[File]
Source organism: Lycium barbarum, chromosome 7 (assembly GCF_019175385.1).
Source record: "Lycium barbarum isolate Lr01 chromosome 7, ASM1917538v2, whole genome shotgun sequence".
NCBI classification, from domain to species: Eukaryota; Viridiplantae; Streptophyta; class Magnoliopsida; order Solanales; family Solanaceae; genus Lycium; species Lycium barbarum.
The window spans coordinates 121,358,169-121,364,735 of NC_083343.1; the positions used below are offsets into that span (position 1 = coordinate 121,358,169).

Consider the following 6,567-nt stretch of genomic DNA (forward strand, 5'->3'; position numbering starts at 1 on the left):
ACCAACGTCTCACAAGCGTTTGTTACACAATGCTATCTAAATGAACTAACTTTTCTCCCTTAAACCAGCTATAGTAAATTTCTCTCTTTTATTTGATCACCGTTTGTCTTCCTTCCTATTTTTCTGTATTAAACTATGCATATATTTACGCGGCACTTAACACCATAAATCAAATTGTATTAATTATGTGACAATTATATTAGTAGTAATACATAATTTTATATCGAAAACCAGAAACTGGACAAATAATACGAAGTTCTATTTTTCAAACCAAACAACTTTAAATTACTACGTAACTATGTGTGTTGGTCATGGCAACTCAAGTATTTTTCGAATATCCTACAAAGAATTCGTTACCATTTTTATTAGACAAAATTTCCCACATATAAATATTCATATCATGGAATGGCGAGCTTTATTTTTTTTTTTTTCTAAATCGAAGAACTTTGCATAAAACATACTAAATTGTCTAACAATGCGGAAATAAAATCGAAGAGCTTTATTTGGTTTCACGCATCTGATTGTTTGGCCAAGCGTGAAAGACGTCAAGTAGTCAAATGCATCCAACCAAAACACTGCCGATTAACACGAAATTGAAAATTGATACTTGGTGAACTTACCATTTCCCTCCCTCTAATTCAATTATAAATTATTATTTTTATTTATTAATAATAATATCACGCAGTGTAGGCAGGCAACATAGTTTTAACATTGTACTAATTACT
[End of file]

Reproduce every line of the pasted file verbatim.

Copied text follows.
Source organism: Lycium barbarum, chromosome 7 (assembly GCF_019175385.1).
Source record: "Lycium barbarum isolate Lr01 chromosome 7, ASM1917538v2, whole genome shotgun sequence".
NCBI classification, from domain to species: Eukaryota; Viridiplantae; Streptophyta; class Magnoliopsida; order Solanales; family Solanaceae; genus Lycium; species Lycium barbarum.
The window spans coordinates 121,358,169-121,364,735 of NC_083343.1; the positions used below are offsets into that span (position 1 = coordinate 121,358,169).

Consider the following 6,567-nt stretch of genomic DNA (forward strand, 5'->3'; position numbering starts at 1 on the left):
ACCAACGTCTCACAAGCGTTTGTTACACAATGCTATCTAAATGAACTAACTTTTCTCCCTTAAACCAGCTATAGTAAATTTCTCTCTTTTATTTGATCACCGTTTGTCTTCCTTCCTATTTTTCTGTATTAAACTATGCATATATTTACGCGGCACTTAACACCATAAATCAAATTGTATTAATTATGTGACAATTATATTAGTAGTAATACATAATTTTATATCGAAAACCAGAAACTGGACAAATAATACGAAGTTCTATTTTTCAAACCAAACAACTTTAAATTACTACGTAACTATGTGTGTTGGTCATGGCAACTCAAGTATTTTTCGAATATCCTACAAAGAATTCGTTACCATTTTTATTAGACAAAATTTCCCACATATAAATATTCATATCATGGAATGGCGAGCTTTATTTTTTTTTTTTTCTAAATCGAAGAACTTTGCATAAAACATACTAAATTGTCTAACAATGCGGAAATAAAATCGAAGAGCTTTATTTGGTTTCACGCATCTGATTGTTTGGCCAAGCGTGAAAGACGTCAAGTAGTCAAATGCATCCAACCAAAACACTGCCGATTAACACGAAATTGAAAATTGATACTTGGTGAACTTACCATTTCCCTCCCTCTAATTCAATTATAAATTATTATTTTTATTTATTAATAATAATATCACGCAGTGTAGGCAGGCAACATAGTTTTAACATTGTACTAATTACT